The Office of the Parliamentary Counsel (OPC) is the department of Government, within the Ministry of Justice which is charged with the responsibility for legislative drafting. It consists of a cadre of parliamentary counsels headed by the Chief Parliamentary Counsel (CPC) and supported by administrative and secretariat staff.
Its mission is to facilitate the Government’s request for the preparation of draft legislation in fulfilment of its annual legislative programme. In pursuance of policy decisions at the Ministry level, the OPC gives counsel to Parliament in the exercise of its law-making powers by providing advice on the draft bills it seeks to enact. In carrying out these functions, the OPC drafts Bills and subsidiary legislation on instructions from client Ministries, advises Ministries on points of law relevant to proposed legislation, and examines and comments on all draft Cabinet submissions related to legislation.
The Government of Jamaica has articulated various legislative measures to address the growing crime rate, tackle corruption, introduce constitutional changes, address gaps in social protection, as well as those required by international conventions to which Jamaica is a signatory. The Government’s National Security Policy has recorded the need for legislation to be continuously reviewed and revised as offenders use new methodologies, technology and other creative ways to avoid prosecution. There is therefore a significant and growing demand for new and revised legislation to treat the above issues.
The purpose of the CFTC project is to strengthen the Government of Jamaica’s ability to respond to the increasing demands for timely and effective legislation. The goal is to enhance the capacity of the Government of Jamaica to develop effective legislation in a timely manner.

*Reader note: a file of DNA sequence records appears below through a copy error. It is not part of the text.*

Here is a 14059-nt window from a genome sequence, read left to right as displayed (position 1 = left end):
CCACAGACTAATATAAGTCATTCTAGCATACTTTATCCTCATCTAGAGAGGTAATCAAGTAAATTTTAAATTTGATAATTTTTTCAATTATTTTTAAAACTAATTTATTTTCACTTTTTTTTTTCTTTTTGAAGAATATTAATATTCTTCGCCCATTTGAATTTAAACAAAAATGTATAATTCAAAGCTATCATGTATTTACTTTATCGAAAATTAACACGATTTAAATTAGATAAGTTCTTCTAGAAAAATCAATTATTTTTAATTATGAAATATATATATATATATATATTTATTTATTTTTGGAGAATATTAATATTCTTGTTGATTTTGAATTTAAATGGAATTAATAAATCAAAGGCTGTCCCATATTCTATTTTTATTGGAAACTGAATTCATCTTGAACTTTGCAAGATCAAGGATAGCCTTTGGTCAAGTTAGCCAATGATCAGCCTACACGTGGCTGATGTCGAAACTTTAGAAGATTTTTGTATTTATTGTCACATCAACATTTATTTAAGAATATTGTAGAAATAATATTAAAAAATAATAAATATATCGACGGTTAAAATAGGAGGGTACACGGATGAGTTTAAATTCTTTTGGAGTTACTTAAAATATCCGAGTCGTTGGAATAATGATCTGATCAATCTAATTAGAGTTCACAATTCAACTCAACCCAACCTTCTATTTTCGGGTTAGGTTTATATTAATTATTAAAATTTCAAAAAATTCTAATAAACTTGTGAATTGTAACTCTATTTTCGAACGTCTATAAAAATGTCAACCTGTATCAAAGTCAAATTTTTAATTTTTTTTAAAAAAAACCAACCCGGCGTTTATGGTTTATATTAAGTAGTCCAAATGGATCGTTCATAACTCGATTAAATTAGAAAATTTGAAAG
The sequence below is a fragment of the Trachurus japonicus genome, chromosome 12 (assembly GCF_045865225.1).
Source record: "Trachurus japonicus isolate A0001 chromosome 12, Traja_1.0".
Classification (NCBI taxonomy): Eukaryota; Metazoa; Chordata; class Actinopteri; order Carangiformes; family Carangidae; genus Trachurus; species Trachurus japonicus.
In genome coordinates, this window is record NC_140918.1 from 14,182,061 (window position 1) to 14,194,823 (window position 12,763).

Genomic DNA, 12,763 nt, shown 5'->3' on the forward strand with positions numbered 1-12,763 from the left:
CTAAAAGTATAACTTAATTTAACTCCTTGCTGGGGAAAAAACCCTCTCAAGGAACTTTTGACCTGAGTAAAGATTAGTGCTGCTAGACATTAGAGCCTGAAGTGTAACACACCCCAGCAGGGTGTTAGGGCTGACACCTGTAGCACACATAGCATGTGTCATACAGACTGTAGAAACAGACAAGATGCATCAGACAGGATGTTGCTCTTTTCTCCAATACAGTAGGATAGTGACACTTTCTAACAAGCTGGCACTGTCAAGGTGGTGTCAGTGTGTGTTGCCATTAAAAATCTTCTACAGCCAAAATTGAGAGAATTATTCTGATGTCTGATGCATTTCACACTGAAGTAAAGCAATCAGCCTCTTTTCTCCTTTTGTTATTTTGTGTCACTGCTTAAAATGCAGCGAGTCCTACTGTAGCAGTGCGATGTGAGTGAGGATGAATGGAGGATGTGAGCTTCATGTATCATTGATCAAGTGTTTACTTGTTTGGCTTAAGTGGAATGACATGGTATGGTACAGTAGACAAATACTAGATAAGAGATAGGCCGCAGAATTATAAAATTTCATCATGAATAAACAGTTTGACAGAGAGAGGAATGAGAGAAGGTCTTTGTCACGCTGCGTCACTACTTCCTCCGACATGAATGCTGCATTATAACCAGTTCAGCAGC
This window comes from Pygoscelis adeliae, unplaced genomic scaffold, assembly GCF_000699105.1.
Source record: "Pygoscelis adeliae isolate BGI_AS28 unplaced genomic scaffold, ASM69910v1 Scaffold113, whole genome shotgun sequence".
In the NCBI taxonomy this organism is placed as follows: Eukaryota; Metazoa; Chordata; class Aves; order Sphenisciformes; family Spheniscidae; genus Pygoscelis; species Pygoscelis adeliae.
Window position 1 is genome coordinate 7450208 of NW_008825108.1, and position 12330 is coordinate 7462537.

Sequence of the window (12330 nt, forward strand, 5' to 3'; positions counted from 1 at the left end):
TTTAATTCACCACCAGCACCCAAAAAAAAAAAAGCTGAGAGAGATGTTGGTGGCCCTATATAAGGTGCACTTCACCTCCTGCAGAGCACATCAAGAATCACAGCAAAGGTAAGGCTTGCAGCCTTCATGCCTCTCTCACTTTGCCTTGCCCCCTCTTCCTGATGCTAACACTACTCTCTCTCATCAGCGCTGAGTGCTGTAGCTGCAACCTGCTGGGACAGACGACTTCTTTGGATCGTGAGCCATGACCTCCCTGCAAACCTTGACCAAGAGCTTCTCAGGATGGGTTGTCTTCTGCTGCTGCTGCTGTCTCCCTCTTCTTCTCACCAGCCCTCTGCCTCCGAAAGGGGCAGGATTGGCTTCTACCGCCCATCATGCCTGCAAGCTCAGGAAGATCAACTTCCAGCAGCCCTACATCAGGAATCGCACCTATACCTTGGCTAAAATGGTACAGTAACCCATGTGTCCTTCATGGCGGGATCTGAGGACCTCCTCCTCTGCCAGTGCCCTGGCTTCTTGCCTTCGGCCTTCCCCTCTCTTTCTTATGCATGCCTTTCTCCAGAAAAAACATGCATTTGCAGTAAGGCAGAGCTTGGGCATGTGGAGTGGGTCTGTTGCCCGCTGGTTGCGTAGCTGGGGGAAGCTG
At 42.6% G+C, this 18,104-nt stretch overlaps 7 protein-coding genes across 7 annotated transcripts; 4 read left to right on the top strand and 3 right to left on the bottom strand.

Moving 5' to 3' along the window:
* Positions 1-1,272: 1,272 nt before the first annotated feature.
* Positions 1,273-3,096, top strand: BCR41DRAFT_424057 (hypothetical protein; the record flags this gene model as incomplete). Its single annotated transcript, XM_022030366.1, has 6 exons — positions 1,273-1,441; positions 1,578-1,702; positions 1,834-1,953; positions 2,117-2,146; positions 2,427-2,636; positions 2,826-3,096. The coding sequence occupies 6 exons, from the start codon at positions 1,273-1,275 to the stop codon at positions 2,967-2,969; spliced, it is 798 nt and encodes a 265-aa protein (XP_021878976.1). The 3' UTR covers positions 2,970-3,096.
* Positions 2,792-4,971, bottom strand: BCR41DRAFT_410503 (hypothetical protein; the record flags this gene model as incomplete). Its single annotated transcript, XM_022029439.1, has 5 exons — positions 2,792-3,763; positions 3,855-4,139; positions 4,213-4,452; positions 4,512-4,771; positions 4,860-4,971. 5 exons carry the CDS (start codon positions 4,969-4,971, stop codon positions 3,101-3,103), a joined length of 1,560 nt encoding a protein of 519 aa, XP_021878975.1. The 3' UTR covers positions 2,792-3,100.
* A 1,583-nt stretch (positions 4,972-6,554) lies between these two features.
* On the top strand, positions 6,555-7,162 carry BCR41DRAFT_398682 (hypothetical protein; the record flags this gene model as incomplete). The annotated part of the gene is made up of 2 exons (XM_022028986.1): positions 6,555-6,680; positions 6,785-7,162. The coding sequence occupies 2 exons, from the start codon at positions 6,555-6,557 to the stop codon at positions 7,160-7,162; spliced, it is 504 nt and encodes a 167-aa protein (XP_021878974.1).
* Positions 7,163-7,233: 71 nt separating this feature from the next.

The primary focus will be on supplementing the legislative drafting capacity of the Ministry of Justice and in particular the OPC, in the effective and efficient preparation of legislation, notably, criminal and anti-corruption legislation.
Impact will be evidenced by more effective, efficient and equitable public governance and, with national institutions effectively facilitating the administration and delivery of rule of law and justice.
Emerging longer term benefits include:
From commencement, capacity building has improved with the training of legal and administrative personnel in the preparation of adequate drafting instructions and the drafting of legislation relating to crime and anti-corruption. This will serve to bolster capacity within the OPC and in the ministries and departments of Government.
With the approval for passage into law of the Evidence Special Measures (Video Recorded Evidence) (Criminal Proceedings) Regulations and Rules 2015, there will now be afforded to vulnerable witnesses, (children, persons who are mentally or physically challenged, and persons who have been raped or sexual assaulted) some form of protection in the criminal justice system.
Such legislation stands to enhance the justice system in Jamaica and assist with the backlog of cases before the court. The latter is especially true in relation to the amendment to the Criminal Justice Administration Act which provides for the discount in sentencing.